However, you do gain a whole new connection to the world and countries you travel to and people you meet along the way. People change your life and ways of thinking on a daily basis (as well as the few the completely test you!) which is amazing, and inspiring and so worth missing a Sunday dinner or drink down the pub for a while!


The constant need for adventure vs the absence of normality

My last three years in London was the most settled I’d been in a long time and it still wasn’t very settled with a summer in Asia and three house moves! But I loved my routine of work, uni and social life. And it was something I really took for granted before I travelled. It’s a lovely feeling being settled and having a routine, knowing what you’ll be doing next week and having an unpacked room with all your belongings in it. It’s normality that you miss whilst travelling. The ease of being able to pop down to costa for a coffee or doing a food shop in Morrisons, and the little things like a proper duvet and going to the fridge for food! (Lol that my main normalities revolve around bed and food). And then the big things like a monthly pay and regular income…!

But during these days I’d find myself longing to get on a plane again. I loved my life in London but the need to see a new city or two, to be around more exciting and inspiring people, the need to try something new always takes over my need for normality. And so again, I venture across unknown streets and into new shops for cups of coffee. I walk the streets listening to people speaking unknown words and wonder what will happen today. Whether it’s excitingly life-changing   or completely bad luck, every day brings something and someone new which is worth the risk surely?


Wanting to go home VS never giving up

We all have bad days but it’s the home comforts and people around you that always seem to make things better. So, when you’re travelling, all these bad things are quite literally more complicated and harder (because you’re a million miles away!) and always feel 10x worse. Losing my debit cards and camera was tough, inconvenient and gutting, and being ill whilst away is incredibly testing too. Honestly, some days, all you want to do is give up, book that flight home and run into the arms of mum and dad. But at the end of the day, all that’s really lost is a few objects and a few days in bed which could happen back at home too. The experiences and memories that I’ve gained trump my GoPro pictures any day. And alongside that, it makes you realise what’s important, makes you 10x stronger and so much more independent. So, if you can get through these times with a smile on your face and the determination to keep going then guys, you’re smashing it!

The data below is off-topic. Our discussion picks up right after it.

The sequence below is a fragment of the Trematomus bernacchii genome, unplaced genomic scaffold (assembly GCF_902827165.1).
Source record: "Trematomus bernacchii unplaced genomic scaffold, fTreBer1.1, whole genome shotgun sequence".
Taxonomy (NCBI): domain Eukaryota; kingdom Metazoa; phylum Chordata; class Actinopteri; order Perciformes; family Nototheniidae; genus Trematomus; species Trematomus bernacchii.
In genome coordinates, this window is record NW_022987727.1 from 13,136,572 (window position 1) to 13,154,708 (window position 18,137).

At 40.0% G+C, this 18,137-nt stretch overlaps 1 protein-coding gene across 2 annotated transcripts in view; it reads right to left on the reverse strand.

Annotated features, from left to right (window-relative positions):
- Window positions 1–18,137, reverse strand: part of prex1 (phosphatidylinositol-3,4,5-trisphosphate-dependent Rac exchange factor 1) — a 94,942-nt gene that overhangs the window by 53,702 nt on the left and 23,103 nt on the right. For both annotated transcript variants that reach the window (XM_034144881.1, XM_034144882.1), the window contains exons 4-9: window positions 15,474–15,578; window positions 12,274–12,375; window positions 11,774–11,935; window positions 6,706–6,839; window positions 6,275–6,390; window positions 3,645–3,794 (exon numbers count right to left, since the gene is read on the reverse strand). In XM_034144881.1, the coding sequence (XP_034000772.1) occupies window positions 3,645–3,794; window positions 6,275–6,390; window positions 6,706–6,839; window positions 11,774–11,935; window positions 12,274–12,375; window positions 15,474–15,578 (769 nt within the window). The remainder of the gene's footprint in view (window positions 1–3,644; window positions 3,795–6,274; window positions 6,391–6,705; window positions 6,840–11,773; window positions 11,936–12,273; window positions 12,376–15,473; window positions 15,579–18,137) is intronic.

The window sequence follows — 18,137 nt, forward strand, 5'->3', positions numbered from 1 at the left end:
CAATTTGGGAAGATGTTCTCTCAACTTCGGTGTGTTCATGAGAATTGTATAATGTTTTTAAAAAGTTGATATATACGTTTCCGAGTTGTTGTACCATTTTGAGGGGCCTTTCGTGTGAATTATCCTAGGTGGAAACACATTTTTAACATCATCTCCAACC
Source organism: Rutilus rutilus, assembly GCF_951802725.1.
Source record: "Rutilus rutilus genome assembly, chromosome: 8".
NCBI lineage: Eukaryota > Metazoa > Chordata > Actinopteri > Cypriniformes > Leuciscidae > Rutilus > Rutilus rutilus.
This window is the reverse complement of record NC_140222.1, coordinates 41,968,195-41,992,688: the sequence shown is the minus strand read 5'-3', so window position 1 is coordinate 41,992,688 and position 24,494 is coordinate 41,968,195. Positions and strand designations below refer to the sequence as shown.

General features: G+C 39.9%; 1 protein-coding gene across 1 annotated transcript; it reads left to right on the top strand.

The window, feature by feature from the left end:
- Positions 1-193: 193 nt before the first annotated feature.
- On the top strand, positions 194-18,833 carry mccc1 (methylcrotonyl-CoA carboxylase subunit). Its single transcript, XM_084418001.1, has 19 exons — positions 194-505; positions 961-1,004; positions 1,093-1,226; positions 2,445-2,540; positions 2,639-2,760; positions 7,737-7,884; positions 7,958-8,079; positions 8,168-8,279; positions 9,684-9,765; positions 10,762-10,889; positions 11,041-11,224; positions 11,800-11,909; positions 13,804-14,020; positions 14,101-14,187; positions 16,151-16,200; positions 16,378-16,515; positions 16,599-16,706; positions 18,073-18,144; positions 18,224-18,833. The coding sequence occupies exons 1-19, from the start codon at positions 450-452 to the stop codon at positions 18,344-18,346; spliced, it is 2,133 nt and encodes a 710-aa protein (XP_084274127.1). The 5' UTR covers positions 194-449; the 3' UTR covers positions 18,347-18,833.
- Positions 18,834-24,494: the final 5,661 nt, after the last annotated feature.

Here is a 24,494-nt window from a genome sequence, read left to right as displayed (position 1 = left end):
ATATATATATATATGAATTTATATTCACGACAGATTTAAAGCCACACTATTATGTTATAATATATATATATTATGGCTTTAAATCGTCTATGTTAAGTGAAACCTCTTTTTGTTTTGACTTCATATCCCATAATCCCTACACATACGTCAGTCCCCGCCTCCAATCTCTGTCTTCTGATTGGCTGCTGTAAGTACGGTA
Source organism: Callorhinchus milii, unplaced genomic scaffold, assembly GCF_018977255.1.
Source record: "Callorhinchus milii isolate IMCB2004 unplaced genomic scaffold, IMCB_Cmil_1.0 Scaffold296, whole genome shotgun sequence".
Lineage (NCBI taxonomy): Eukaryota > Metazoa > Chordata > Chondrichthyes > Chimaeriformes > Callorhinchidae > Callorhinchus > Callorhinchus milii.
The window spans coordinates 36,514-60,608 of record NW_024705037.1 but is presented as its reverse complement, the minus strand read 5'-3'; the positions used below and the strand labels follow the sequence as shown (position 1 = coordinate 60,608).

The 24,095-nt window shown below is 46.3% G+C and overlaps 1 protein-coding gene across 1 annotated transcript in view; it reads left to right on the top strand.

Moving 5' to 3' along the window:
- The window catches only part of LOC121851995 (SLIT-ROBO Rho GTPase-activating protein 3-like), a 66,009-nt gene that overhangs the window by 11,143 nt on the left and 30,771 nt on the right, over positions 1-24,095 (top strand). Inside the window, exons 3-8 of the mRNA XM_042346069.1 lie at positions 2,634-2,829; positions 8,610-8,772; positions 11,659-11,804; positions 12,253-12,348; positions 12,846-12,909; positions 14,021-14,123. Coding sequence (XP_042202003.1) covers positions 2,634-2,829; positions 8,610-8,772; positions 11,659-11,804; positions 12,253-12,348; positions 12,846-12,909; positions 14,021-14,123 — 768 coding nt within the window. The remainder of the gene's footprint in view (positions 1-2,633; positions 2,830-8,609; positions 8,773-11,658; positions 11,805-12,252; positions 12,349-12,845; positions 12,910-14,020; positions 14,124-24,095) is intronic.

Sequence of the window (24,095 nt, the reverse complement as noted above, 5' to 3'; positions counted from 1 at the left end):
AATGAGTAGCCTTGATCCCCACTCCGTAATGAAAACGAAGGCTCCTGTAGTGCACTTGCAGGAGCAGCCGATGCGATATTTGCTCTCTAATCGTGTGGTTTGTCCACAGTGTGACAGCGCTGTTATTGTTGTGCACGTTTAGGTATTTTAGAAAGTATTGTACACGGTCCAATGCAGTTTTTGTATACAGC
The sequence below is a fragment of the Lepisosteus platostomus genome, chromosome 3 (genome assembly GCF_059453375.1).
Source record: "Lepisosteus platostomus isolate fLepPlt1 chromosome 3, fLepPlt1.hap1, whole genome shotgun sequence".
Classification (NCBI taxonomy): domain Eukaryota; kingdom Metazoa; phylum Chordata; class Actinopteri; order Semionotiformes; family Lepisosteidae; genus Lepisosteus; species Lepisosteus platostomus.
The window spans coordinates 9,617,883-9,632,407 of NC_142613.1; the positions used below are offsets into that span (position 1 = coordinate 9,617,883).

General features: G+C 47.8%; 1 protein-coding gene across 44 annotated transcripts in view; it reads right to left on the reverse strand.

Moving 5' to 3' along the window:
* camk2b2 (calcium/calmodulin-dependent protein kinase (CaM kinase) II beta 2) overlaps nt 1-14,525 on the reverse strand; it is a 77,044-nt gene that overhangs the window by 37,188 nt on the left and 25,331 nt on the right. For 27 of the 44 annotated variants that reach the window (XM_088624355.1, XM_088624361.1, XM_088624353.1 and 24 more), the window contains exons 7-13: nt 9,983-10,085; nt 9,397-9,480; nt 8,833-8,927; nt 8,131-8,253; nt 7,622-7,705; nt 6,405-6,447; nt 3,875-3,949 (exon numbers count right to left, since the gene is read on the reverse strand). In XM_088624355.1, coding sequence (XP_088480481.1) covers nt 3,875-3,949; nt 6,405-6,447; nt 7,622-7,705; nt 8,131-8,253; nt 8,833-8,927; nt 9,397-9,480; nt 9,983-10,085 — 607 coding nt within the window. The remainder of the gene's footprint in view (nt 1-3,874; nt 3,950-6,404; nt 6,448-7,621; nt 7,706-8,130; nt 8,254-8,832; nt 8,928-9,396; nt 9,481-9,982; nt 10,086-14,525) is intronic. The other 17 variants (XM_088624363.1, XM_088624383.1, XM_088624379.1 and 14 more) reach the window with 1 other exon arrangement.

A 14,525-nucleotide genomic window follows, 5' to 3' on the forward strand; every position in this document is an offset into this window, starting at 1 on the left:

People rarely tell you that loss is a fundamental part of travelling. You’ll experience feelings of loss of normality, chances of love and settling down, opportunities of a normal 9-5 paid career. You’ll feel lost, alone and question what on earth you’re doing. But you’ll find new ways of living, loving and working. You’ll never get the experiences of travel by never leaving your doorstep. And so far, through all the tests and difficulties that I’ve faced, I’ve learned that it’s always worth the risk. 



Catch up with my adventures here on instagram @vanishamay

Thanks for reading guys!

Vanisha

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Machu Picchu and the wonders of Peru

One of my favourite countries in South America so far is Peru and definitely a top place to visit!
We headed straight to Cusco by a long bus ride from La Paz, Bolivia and we spent a lot longer than planned in the historic city of the Incas. We loved it so much! The city itself is pretty and quaint, full of friendly happy people and we finally had hot weather and blue skies every day! We were happy gals! So what did we do? How did we do it? And what makes Peru so special?


How to do Machu Picchu…

So there’s tonnes of different ways to visit the incredible wonder of the world from day trips to four day treks along the inca trail. We booked last minute and committed ourselves to a 3 day adventure trek called the Inca Jungle Trek. It was so much fun and a completely different way to work your way up to Machu Picchu. By bus we passed through villages in the sacred valley and the Andes mountains, we walked, mountain biked, zip-lined, white water rafted and hiked up to the top of Machu Picchu Mountain. Whilst mountain biking we passed through clouds, we zip-lined across rivers and on top of the mountain we saw Machu Picchu city in all its glory surrounded by the valleys and mountains. It was amazing and all at a pretty good price of around £200 which was a huge relief as average tours to Machu Picchu cost around £500-£600.It was all incredible and was made better by staying in hotels rather than camping. Aguas Calientes is the main starting point when visiting Machu Picchu and even that little town is full of wonder with a train track running through it and the mountains surrounding it.